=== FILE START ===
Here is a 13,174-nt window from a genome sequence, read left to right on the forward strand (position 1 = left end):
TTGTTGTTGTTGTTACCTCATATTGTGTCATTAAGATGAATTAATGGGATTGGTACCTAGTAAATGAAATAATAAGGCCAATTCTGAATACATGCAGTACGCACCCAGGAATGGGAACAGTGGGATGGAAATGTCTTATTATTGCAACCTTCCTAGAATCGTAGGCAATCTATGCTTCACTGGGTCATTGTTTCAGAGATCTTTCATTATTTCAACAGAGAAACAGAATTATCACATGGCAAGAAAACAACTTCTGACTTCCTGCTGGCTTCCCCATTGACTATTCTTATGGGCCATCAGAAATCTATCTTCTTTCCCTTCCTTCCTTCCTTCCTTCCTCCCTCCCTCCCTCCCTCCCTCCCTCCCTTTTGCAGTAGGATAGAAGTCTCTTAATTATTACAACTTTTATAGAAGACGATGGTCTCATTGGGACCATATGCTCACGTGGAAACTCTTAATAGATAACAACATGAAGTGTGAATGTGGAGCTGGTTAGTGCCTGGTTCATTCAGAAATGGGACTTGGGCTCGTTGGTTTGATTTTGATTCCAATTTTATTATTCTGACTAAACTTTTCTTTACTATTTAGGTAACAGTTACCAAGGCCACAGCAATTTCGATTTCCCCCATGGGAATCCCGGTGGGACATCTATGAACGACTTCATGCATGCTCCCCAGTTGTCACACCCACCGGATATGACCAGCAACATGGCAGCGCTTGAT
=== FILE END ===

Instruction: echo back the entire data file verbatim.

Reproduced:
Here is a 13,174-nt window from a genome sequence, read left to right on the forward strand (position 1 = left end):
TTGTTGTTGTTGTTACCTCATATTGTGTCATTAAGATGAATTAATGGGATTGGTACCTAGTAAATGAAATAATAAGGCCAATTCTGAATACATGCAGTACGCACCCAGGAATGGGAACAGTGGGATGGAAATGTCTTATTATTGCAACCTTCCTAGAATCGTAGGCAATCTATGCTTCACTGGGTCATTGTTTCAGAGATCTTTCATTATTTCAACAGAGAAACAGAATTATCACATGGCAAGAAAACAACTTCTGACTTCCTGCTGGCTTCCCCATTGACTATTCTTATGGGCCATCAGAAATCTATCTTCTTTCCCTTCCTTCCTTCCTTCCTTCCTCCCTCCCTCCCTCCCTCCCTCCCTCCCTTTTGCAGTAGGATAGAAGTCTCTTAATTATTACAACTTTTATAGAAGACGATGGTCTCATTGGGACCATATGCTCACGTGGAAACTCTTAATAGATAACAACATGAAGTGTGAATGTGGAGCTGGTTAGTGCCTGGTTCATTCAGAAATGGGACTTGGGCTCGTTGGTTTGATTTTGATTCCAATTTTATTATTCTGACTAAACTTTTCTTTACTATTTAGGTAACAGTTACCAAGGCCACAGCAATTTCGATTTCCCCCATGGGAATCCCGGTGGGACATCTATGAACGACTTCATGCATGCTCCCCAGTTGTCACACCCACCGGATATGACCAGCAACATGGCAGCGCTTGAT